The rise of the radical individualism, of the anti-intellectualism inherent in the revival based faith, all contribute to modern American YECism’s retreat from a natural theology that commits itself to listening to God works and using that information to modify our often erroneous interpretations of Scripture. 

    • cdbren

      Well, please explain how one makes statements about/interprets historical or observational science evidence without first having a presupposition. A starting point? 

      • rmwilliamsjr

        “a presupposition”? we have an entire interpretative matrix in our heads, which makes perception and thinking possible. so what? the entire YECist structure is a fraud, it is not just bad science, it is as well bad Biblical theology as J.McG points out here and elsewhere on his blog. it makes a for fragile Biblical faith in an age dominated by science as it is. it’s lack of natural theology makes it incapable of bringing Biblical insights to modern issues like gene manipulation as YECists are fighting 19thC evolutionary theory when the church ought to be involved in 21C genetic counseling.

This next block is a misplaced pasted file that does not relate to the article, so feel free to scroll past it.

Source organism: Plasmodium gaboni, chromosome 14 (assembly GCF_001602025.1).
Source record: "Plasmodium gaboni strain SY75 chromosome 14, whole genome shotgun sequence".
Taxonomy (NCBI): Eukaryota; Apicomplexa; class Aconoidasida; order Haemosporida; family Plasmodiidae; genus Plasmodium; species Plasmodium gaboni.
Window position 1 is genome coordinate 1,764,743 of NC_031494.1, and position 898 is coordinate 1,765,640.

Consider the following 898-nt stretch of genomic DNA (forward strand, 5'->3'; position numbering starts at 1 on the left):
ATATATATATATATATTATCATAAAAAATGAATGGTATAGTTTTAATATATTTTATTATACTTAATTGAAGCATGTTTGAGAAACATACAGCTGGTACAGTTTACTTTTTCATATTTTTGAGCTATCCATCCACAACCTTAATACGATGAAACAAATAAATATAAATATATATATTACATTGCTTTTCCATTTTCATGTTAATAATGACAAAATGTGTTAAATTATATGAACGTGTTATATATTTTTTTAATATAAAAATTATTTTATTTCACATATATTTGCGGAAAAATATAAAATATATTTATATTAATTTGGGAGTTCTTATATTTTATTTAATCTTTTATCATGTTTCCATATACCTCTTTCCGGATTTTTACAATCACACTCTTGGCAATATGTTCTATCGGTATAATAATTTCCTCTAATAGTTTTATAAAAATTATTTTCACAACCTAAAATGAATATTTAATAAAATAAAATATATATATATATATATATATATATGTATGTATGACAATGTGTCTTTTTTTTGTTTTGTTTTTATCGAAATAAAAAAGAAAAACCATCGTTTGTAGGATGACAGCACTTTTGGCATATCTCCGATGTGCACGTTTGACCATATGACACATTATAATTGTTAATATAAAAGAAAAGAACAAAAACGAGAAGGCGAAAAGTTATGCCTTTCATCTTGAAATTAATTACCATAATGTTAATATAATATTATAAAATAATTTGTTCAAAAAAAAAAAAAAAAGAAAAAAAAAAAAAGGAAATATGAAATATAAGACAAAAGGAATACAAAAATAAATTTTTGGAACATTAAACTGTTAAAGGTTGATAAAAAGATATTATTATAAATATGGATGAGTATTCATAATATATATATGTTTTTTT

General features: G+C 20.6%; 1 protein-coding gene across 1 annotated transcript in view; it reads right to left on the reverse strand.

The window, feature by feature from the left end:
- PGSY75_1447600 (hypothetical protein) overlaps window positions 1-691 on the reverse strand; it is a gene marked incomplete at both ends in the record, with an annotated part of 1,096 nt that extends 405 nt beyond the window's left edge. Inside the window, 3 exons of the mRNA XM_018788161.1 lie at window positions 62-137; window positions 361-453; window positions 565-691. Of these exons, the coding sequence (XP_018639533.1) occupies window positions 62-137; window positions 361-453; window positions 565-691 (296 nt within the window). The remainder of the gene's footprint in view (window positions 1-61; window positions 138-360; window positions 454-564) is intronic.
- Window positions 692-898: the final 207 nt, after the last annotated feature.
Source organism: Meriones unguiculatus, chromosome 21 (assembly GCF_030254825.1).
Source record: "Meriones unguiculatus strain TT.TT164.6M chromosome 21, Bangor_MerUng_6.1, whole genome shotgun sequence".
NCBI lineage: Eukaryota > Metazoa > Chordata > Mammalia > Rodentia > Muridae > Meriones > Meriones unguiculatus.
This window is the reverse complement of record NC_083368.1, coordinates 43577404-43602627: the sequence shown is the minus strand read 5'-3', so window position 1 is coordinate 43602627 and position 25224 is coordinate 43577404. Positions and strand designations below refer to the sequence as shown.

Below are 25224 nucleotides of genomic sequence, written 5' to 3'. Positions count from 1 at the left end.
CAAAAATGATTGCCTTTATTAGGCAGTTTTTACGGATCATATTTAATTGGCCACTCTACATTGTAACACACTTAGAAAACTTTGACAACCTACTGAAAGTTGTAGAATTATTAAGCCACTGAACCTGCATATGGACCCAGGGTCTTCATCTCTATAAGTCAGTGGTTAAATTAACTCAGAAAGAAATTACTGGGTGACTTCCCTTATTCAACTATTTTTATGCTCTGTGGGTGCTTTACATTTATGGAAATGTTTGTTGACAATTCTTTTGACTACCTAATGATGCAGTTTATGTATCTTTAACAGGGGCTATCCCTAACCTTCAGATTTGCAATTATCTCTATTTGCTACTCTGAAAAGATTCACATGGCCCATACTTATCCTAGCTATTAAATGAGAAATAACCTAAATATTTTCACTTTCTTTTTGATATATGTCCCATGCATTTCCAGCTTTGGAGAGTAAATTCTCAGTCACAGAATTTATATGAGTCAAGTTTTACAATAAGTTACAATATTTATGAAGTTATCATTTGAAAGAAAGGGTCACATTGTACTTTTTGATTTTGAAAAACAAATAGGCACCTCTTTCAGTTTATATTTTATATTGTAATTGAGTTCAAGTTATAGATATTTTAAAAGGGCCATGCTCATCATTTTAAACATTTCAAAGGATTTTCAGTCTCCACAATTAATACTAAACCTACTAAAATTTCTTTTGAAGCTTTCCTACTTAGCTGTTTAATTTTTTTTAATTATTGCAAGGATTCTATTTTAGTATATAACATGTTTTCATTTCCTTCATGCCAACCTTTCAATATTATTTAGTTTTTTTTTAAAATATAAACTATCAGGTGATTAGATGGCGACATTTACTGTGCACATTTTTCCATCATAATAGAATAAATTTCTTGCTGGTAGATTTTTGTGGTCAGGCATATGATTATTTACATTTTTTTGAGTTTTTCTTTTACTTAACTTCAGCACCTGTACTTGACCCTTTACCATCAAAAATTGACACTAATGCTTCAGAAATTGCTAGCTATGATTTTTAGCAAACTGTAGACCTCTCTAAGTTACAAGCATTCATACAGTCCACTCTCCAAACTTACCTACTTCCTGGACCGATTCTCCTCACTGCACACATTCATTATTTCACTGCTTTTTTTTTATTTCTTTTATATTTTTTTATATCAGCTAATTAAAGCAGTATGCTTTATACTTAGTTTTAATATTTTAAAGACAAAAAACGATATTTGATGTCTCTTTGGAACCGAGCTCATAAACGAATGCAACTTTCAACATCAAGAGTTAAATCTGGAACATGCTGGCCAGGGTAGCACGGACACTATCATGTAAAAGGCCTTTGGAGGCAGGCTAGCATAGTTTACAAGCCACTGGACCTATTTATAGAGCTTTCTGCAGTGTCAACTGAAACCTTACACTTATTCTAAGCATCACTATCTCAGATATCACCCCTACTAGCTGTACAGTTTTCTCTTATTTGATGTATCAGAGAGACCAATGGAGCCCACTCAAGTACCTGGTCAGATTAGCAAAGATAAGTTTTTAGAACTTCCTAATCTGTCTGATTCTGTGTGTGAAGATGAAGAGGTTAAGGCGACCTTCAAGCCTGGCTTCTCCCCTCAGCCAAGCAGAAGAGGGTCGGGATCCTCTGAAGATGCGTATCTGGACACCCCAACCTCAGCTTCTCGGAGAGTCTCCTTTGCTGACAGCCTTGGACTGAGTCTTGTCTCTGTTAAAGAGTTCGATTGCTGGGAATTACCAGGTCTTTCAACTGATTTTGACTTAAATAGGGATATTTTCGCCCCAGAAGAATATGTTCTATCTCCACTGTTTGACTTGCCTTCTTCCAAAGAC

anyhow, calling the creation a fraud and lying for your Jesus will never engage with the real world out there. The truths of creation, the beautifulness of biological science is so persuasive that people will find it, and if a substantial part of the church chooses(the YECists) to wall itself off and isolate itself from that world, then unfortunately your voice will not be heard in the modern world except as a laughing stock.

        i find that sad.